Emotions can be tricky, but with a little insight, you can befriend them. This course is about having your emotions work for you rather than the other way around. But first, a little exercise to set the scene.
Imagine for a moment that all the voices, thoughts, feelings and sensations inside of you are sitting down for a board room meeting. Think of it as your inner control panel. Push the wrong buttons, and things get interesting. Push the right buttons, and the team pulls together like a charm.
Some are super vocal, like the controller who’s trying to keep some order in the meeting and the peacemaker who is quick to jump on conflict. Aside from these elected trustees, there are some tricky members at the meeting. Fear, for example, brings up old business and partners with paranoia who watches every move around the table. Anxiety is another prickly one. Anxiety is running an agenda two months ahead of where you are now. Anxiety and fear don’t realize it, but really they’re just shadows of the controller, looming large over the table.
Caution is important. He works closely with mindfulness. He makes the group lean in to hear his slow and measured comments, sometimes lulling you into a false sense of security. Caution needs to be stretched by the research and development of possibility who’s fidgeting down the end of the table. Possibility usually waits for the small talk to end, before interjecting her large vision into the conversation.
Meanwhile the chair of the board sits slightly back from the table and observes all of the conversational hustle and bustle. At just the right time, her head tilted down, she leans forward, looks over the top of her bifocals and a hush falls over the group. Everyone waits with bated breath for her pearls of wisdom. She doesn’t disappoint.
The panel members pause and listen attentively to her. All of them feel affirmed and valuable. They enjoy a moment of silent unity. Then fear breaks the stillness, “You fools. Don’t you remember what happened last time we listened to her?” Anxiety continues, “If we change, we will be doomed….”
The conversation sparks in every direction. And the chair person rests back in her chair and smiles with deep awareness. She loves it all. She loves them all. All things happen at the right time, not a moment before and not a moment too soon. She doesn’t fight reality. She is the ultimate trustee. They have ultimate trust in her. They just can’t get out of their own way to listen to her. That, too, is okay. She trusts them. She waits and watches and will be there whenever they are ready.
The chair goes by many names; inner wisdom, stillness, serenity, Big Mind….and YOUR name. You have the presence of mind to have emotions without being had by them, to work with them rather than against them, and to get them working for a greater good.
These sorts of inner board meetings happen all the time, for all of us. There’s no point suppressing them, or else you will hear their whispered voices from behind closed doors. They may start a rebellion against you and come out as an explosion that lands you in trouble or paralyze you with depression, like a stop work meeting. It’s much better to hear them out, and take some leadership.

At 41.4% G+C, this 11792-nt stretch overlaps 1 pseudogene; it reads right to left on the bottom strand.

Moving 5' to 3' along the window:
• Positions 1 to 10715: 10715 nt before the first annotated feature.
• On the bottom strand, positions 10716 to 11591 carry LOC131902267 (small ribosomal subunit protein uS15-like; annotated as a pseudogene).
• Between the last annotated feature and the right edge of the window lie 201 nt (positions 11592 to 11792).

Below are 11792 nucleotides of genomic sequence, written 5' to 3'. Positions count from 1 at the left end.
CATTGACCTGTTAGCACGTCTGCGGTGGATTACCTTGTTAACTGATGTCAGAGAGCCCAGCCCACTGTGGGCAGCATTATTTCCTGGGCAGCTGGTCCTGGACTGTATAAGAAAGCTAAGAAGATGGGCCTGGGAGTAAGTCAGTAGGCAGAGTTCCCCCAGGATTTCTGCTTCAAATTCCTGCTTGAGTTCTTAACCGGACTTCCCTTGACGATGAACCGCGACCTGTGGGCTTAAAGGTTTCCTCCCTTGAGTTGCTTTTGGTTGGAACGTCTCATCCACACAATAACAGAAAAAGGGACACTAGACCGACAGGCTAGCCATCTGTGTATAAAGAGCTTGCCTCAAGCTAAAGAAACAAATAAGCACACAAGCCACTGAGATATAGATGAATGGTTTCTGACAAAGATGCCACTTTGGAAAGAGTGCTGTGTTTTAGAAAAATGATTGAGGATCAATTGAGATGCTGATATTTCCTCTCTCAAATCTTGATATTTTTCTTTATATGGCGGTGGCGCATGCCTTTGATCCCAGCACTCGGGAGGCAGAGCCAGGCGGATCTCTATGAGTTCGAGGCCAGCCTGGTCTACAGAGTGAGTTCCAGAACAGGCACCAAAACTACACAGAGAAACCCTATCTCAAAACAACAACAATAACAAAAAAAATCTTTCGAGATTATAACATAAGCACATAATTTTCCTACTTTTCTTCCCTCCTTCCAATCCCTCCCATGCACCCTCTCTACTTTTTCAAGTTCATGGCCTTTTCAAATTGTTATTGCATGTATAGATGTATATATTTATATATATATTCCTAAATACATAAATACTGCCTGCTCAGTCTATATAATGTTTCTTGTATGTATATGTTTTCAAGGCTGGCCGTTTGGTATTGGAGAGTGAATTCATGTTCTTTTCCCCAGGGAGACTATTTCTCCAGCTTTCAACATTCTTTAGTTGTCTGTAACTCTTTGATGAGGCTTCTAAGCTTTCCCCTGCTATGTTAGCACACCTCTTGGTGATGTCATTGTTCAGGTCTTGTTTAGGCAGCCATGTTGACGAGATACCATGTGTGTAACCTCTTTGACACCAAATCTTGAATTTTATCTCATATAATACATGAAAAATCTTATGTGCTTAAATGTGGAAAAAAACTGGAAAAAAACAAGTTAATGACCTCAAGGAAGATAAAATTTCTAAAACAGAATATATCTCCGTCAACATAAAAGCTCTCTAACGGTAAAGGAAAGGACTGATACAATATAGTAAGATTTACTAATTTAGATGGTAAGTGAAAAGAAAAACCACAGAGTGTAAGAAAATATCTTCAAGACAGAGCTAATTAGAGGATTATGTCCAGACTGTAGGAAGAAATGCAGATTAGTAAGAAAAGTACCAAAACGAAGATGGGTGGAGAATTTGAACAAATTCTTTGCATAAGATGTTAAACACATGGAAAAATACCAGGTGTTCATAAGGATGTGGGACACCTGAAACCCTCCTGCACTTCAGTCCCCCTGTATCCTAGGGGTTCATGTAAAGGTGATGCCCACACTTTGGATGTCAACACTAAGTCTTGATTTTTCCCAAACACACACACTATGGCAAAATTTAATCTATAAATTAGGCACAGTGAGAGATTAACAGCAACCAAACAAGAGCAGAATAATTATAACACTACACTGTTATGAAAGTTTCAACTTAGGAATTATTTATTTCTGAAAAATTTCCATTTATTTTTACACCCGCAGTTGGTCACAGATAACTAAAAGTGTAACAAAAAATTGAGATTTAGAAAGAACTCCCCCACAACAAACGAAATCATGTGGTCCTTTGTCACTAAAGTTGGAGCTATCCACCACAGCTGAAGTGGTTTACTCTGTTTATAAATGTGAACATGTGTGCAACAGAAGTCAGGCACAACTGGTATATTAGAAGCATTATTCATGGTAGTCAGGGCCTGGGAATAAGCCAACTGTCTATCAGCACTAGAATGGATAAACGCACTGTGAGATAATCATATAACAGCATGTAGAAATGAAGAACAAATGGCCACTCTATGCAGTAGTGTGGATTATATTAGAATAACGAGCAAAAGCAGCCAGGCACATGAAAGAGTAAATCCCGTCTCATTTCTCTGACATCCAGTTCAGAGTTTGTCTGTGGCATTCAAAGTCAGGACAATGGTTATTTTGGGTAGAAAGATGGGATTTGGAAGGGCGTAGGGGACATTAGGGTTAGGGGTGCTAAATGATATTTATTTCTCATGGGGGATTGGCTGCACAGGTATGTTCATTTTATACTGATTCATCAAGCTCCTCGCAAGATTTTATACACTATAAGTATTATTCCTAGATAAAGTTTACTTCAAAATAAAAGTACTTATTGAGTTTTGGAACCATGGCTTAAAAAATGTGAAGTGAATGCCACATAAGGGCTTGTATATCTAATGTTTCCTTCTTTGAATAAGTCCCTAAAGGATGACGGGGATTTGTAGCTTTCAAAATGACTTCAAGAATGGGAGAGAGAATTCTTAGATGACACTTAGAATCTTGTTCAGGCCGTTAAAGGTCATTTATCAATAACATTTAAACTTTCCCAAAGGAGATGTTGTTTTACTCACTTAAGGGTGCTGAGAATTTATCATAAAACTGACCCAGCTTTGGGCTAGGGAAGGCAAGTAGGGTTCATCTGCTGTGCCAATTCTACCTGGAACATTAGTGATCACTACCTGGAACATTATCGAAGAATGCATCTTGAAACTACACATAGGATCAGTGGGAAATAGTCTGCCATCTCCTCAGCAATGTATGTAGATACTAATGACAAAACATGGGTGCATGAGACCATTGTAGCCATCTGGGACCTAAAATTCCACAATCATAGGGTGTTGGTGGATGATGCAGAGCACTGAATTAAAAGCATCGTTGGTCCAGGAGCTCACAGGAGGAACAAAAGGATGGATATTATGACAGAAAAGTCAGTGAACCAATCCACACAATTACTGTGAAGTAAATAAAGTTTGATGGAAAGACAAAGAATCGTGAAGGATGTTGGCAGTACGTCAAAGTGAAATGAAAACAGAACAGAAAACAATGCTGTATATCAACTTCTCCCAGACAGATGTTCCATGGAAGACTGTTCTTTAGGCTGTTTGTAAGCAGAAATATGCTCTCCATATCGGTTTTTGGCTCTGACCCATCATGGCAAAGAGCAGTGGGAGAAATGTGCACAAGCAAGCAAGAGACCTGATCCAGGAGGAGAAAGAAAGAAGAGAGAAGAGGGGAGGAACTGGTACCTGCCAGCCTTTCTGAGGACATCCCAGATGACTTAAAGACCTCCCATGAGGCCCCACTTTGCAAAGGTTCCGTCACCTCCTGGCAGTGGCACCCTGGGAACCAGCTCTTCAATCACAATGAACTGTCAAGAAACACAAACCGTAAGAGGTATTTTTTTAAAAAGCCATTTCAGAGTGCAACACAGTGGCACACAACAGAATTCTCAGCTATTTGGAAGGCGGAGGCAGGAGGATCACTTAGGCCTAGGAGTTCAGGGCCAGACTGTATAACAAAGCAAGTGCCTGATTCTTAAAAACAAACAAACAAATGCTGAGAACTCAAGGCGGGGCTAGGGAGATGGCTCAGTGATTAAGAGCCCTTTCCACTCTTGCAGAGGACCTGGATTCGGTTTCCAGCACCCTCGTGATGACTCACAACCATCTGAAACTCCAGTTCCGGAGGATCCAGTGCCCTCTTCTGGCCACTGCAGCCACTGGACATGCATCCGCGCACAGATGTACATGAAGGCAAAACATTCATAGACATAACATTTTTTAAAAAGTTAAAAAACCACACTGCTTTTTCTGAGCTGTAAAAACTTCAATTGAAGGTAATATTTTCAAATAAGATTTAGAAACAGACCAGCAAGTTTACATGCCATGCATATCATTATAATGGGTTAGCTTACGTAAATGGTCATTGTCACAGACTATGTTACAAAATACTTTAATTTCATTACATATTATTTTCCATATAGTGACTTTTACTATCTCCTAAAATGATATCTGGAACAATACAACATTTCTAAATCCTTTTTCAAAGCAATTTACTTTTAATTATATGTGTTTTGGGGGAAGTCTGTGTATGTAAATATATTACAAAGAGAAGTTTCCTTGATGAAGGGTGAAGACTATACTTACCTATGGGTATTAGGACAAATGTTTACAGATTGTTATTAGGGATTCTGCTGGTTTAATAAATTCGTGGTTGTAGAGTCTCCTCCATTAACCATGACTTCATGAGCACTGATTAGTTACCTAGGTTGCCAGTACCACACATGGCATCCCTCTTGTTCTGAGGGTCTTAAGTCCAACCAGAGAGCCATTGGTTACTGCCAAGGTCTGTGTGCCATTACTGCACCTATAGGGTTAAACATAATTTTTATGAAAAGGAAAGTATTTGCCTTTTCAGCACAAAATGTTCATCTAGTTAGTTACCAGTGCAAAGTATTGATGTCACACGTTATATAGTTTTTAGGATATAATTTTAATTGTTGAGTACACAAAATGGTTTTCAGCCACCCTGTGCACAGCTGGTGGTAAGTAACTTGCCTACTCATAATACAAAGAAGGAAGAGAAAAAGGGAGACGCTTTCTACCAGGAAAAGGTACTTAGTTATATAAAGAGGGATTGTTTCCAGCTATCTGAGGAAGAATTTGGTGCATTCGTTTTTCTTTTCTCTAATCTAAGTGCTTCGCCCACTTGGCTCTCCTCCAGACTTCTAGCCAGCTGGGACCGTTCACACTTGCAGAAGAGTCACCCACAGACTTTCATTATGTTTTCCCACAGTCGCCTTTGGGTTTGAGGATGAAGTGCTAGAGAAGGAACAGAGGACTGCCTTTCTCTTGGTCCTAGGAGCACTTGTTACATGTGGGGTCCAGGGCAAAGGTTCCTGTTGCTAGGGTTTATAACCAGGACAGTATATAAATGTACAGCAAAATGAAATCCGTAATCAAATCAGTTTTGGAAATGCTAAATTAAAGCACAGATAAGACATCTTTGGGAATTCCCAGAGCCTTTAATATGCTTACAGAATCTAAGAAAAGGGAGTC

Being Heart Smart is about recognizing thoughts, feelings and sensations without being derailed by them.
- You learn the art of deep listening.
- You learn the fine balance of surrender and active redirection.
- You learn the delicate art of timing.
- You learn that no one thought or feeling lasts forever or holds all power.
- You discover the power of awareness to observe and give yourself time to respond.
This is an art that can transform your life. Your relationships, your career, and your sense of inner peace are all at stake here and with this sort of emotional intelligence you turn all your thoughts and feelings into allies.
Here are a few Big Ideas about emotions.
With deep compassion and love,
ps. this powerful quote captures a huge idea about emotional intelligence-
To journey into our paranoid thoughts and feelings without getting significantly paranoid is basic sanity in the courageous crunch. To go into our madness without becoming unhinged is a sign of relatively advanced development. To enter our pain without turning it into suffering is a gift to all beings. To pass into our lovelessness without losing heart is a great art, out of which healing cannot help but arise. To move into the Unknown without having to know what’s going to happen once we’re “there” is real freedom in the making. The way toward basic sanity is not that of rising above, trying to transcend, marginalizing, or otherwise avoiding our insanity, but rather that of going into and through our insanity, letting all that arises, however hellish or scary, awaken us to who and what we really are. Robert Augustus Masters